Better dig it all up then

A corner of Tuscany famous for its cowboys and long-horned cattle is fighting a mining company\’s plans to dig for a rare but toxic type of metal.

Mmmm…antimony.

\”This metal has been compared to arsenic in terms of its toxicity,\” Maurizio Rossi, a lawyer who lives in Manciano, a picturesque hill top town which lies close to the proposed mine, told La Repubblica newspaper.

Amelia Gatacre, 50, a British designer who owns a house in the area, told The Daily Telegraph: \”The mine will destroy an extraordinary, untouched part of Tuscany in which there is a lot of organic farming. It could pollute water supplies forever.\”

Contaminate water supplies? Oh my.

Better dig it all up then, out of the way of all that rain seeping down through the earth, and stick it into flame retardants where it won\’t eh?

3 thoughts on “Better dig it all up then”

  1. So Much For Subtlety

    “The mine will destroy an extraordinary, untouched part of Tuscany in which there is a lot of organic farming. It could pollute water supplies forever.”

    She does not have to worry. Antimony was not created in a factory. It is a natural product. It was discovered before 1945. So organic farms can be drenched in the stuff and they will still be organic. What a relief that will be for her.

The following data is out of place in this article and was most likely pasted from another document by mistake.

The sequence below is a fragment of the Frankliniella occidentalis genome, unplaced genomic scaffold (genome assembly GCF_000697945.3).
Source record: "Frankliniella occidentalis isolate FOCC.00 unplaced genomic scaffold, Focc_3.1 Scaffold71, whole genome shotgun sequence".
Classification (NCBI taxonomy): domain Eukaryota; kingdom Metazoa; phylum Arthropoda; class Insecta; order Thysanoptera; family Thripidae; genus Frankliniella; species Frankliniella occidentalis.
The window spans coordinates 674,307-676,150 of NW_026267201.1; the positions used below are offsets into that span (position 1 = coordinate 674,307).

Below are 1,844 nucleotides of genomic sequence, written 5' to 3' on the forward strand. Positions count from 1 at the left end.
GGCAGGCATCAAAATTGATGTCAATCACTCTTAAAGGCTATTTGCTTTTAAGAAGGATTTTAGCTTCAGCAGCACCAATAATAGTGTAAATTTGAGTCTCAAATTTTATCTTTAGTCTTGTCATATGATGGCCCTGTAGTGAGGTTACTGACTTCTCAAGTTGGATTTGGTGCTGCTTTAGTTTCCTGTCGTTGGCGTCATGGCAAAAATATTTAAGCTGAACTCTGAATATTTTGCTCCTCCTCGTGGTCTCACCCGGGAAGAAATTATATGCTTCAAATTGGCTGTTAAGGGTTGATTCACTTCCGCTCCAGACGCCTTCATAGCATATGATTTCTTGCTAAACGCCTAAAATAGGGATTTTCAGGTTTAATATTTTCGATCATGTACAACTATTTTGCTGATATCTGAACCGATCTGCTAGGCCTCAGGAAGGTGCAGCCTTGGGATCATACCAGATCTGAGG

2. “Antimony (Latin: stibium) is a chemical element with symbol Sb and atomic number 51. A lustrous gray metalloid, it is found in nature mainly as the sulfide mineral stibnite (Sb2S3).”

    “Pastes of Sb2S3 powder in fat[5] or in other materials have been used since ca. 3000 BC as eye cosmetics in the Middle East and farther afield; in this use, Sb2S3 is called kohl. It was used to darken the brows and lashes, or to draw a line around the perimeter of the eye.”

    Amelia Gatacre might be able to use it in a fashion show!

  3. Whilst ambling around Tuscany this Christmas, I’ll look into the incidence of NIMBY s. They are also pollutants.

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